First off, let’s make it clear that gaining sales does not equal gaining profit. A restaurant needs to be running on all pistons before it considers going after bringing in more sales. But, alas that is a whole other topic. For this article we are going to assume every little aspect of the restaurant you own or manage is running like fine clockwork and you feel the whole staff from front to back is ready to handle additional business. Many restaurant owners and managers think; more advertising, more promotion, more community awareness is the cure all for a slow restaurant. Wrong!
Attracting more customers to a mismanaged poorly run restaurant is like pouring fuel on a fire. You are pointing a spot light on incompetence. Showing off your faults is never a good sales building strategy. Do you really want to brag about the fact you have a rued impatient hostess? Let’s face it, the best form of advertising for any restaurant is word of mouth. Do you want them talking about your waiters who can’t answer a simple menu question like, “Is the seafood casserole spicy?” Are the words coming out of your customers’ mouths, “Don’t eat at Julio’s!” or “The service is so slow in there.” or “Last time I ordered takeout from Chen’s, my food arrived late, cold and they forgot my brown rice!”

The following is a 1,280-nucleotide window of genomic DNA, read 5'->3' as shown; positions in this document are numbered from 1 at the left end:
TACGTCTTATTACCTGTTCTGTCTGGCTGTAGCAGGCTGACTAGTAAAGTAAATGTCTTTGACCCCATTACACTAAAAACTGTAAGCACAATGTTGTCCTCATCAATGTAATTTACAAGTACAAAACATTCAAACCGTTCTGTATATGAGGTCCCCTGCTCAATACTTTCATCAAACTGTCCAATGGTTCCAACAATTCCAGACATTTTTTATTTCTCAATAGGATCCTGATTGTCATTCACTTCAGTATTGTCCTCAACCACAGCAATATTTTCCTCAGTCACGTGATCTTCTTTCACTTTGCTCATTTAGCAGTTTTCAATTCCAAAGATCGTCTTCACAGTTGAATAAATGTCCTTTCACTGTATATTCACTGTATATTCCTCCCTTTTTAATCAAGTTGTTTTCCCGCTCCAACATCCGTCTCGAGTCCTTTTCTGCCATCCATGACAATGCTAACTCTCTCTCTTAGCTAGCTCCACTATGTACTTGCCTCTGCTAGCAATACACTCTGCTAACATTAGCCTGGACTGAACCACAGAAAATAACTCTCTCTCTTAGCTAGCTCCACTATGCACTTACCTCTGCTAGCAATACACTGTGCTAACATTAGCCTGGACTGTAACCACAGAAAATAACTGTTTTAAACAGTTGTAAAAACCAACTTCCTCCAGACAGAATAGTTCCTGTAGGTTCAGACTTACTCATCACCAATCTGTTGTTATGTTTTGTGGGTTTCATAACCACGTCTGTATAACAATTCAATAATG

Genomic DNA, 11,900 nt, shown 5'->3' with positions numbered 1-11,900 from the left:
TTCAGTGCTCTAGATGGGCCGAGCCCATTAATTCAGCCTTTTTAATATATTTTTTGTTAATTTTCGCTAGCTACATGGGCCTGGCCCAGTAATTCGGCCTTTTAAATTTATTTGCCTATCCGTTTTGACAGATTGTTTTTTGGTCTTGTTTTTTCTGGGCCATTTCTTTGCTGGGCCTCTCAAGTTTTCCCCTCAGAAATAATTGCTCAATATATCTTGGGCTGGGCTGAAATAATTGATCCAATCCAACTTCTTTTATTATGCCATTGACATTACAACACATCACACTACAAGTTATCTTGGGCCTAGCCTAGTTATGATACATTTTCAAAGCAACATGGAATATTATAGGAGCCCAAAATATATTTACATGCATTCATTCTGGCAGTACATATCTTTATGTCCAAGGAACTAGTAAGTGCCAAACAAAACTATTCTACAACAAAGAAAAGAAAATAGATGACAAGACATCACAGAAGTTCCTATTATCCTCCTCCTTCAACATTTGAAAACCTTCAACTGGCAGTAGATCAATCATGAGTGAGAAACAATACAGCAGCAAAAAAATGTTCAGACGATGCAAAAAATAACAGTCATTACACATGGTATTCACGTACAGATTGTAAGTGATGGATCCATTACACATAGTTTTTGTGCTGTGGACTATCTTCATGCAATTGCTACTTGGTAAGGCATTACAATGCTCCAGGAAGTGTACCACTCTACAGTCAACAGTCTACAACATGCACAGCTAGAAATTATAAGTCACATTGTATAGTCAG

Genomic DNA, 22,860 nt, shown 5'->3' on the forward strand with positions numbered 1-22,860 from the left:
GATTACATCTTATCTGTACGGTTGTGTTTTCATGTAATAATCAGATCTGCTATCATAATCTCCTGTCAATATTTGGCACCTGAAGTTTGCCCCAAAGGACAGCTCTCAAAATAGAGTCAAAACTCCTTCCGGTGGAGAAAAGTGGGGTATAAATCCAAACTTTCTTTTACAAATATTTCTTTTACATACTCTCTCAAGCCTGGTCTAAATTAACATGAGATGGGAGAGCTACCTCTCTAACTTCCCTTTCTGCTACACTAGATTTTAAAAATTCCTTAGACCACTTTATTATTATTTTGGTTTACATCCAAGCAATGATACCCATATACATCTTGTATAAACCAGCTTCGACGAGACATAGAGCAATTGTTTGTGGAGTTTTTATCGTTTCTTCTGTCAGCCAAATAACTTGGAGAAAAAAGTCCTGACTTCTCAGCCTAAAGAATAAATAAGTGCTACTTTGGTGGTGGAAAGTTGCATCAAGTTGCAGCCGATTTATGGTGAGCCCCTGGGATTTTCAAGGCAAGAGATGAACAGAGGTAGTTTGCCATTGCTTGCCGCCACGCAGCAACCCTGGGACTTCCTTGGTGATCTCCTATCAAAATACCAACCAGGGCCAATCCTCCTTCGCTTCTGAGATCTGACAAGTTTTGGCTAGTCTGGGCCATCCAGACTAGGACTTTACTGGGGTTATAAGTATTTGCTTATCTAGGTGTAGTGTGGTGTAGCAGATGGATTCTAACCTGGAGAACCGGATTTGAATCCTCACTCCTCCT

If those lines remind you of your restaurant, it’s time to get your act together. Don’t bother reading further, because the added traffic these tips will bring in will only add to the problems your staff can’t handle already. You think you have issues now? Wait until you see the mistakes a poorly trained crew is going to make once you double or triple their work load. Lesson #1 – Fix the problems in your restaurant and your sales will increase on their own. Customers will come back! Customers will notice the improvements and speed of service and shout your praise! Customers will dine with you more frequently! And the word of mouth will flow like magic!

Now, let’s get into the business of restaurant sales building. First we’ll talk about the basics so everyone is on the same page when we sit down to build our new sales building plan. Sales building plan? Yes, we are going to need a plan that spells out our objective, goals and each step we intend to implement. Why? Because restaurants get very busy. The best of intentions get miss laid, brushed aside, de-prioritized in a fast paced restaurant atmosphere. Also, we are going to want to delegate tasks and responsibilities out to our staff, if we really want to make an impressionable, noticeable, impact on our sales growth. Therefore, we need the plan formally written down, if we intend to hold people accountable for doing their part. We will want to track our results, so we know what is working best. Then, we can put all our efforts where we get the most back from our time, labor and money spent.